U.S. syndicated lending volume is ending 2016 at the same pace as 2015 thanks to a pickup of corporate buyouts and refinancing during the fourth quarter.
According to a report by Reuters, companies engaged in more buyout activity at the end of the year as the victory of Donald Trump to become the nation’s 45th president has boosted expectations of less financial regulations once he takes office on Jan. 20. That has led to a surge in the stock market, in addition to the accelerated pace of buyouts and refinancing.
Reuters noted the more business-friendly policies expected out of the Trump administration increased leveraged buyout (LBO) and merger and acquisition transactions in the last weeks of the year, with bankers telling Reuters more of the same is coming in 2017. The report noted 2016 will end with syndicated lending reaching $1.99 trillion, equal to the volume last year. In 2015, lending as a total declined 6 percent compared with 2014, hurt by decreasing oil prices, uncertainty around what the Federal Reserve would do with interest rates and a preference for less risky markets.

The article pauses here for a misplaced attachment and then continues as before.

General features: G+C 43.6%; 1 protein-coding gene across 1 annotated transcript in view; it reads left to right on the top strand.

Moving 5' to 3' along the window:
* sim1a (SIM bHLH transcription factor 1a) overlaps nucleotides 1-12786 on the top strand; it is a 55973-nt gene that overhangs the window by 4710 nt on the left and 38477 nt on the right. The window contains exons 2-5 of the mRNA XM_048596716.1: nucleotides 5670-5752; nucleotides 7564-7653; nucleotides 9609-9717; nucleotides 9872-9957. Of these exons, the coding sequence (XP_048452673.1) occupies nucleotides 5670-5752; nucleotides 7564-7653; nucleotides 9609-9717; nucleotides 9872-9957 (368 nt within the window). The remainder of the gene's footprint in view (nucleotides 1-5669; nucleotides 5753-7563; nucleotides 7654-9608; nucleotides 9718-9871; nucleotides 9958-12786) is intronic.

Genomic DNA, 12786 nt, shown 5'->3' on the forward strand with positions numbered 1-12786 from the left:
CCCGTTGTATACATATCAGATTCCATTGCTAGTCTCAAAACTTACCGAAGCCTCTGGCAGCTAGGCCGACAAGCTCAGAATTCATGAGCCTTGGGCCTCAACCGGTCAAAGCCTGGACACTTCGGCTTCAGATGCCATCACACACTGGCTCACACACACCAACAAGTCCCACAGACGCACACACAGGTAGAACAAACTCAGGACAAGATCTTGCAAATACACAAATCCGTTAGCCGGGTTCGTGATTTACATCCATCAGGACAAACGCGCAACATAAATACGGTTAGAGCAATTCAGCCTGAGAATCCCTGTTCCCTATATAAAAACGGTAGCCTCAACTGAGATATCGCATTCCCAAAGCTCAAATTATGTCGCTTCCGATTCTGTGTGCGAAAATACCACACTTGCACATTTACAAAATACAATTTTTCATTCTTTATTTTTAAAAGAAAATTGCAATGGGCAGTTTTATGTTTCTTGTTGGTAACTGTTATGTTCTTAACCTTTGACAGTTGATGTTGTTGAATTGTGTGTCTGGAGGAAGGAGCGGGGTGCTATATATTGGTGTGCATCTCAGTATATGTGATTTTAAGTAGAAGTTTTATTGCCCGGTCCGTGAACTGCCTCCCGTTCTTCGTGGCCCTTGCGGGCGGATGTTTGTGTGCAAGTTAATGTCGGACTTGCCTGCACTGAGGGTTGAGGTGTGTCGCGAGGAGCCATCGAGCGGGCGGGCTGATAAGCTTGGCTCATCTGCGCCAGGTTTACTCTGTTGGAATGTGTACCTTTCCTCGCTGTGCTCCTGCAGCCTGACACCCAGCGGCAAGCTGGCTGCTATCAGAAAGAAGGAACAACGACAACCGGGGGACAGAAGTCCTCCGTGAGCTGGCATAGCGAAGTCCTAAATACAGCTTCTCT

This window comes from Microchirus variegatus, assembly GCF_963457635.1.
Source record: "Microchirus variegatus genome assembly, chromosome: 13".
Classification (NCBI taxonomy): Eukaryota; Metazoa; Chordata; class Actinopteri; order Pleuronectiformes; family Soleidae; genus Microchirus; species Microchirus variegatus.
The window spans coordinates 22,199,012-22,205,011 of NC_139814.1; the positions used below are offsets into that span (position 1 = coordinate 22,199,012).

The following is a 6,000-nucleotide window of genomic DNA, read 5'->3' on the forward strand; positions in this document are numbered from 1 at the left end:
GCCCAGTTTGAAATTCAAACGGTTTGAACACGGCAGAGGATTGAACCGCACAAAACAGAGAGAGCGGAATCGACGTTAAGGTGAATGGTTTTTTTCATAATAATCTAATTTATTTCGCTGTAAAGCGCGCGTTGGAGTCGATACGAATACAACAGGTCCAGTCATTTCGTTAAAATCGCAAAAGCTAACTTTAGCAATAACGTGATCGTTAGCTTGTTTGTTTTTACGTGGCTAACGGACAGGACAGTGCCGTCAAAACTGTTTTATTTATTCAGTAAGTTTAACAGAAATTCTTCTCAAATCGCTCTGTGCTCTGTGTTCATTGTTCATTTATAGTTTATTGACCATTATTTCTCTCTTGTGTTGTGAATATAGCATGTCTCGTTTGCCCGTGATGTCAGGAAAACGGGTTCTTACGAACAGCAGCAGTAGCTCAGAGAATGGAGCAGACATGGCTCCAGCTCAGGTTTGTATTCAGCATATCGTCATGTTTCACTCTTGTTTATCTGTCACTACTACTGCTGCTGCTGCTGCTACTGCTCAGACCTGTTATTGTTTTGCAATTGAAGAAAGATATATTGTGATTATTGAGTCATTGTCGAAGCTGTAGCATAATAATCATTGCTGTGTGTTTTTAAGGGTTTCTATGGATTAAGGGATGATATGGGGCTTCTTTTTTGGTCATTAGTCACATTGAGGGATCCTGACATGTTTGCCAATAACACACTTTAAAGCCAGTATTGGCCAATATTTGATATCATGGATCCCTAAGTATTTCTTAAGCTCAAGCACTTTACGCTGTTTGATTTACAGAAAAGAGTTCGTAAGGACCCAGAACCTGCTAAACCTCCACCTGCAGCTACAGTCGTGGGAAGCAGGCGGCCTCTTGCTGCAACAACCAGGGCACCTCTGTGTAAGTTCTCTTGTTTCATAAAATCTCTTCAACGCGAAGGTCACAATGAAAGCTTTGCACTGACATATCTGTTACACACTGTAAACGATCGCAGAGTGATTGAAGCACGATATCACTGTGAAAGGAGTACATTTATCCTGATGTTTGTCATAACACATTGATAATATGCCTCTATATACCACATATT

With the Federal Reserve moving to raise interest rates in December and signaling there are three more rate increases coming in 2017, analysts and investors told Reuters that buying loans that are tied to rates that will be increasing during the year makes sense.
“In the LBO space, 2017 will be, if not a record year, a top two or three year,” said Brendan Dillon, co-head of global leveraged finance at UBS, in the report. “There’s a lot of pent-up deal flow.”
Dillion went on to note that, with the incoming administration, “there will be a realignment of winners and losers in certain sectors and that will create a lot of LBO activity.”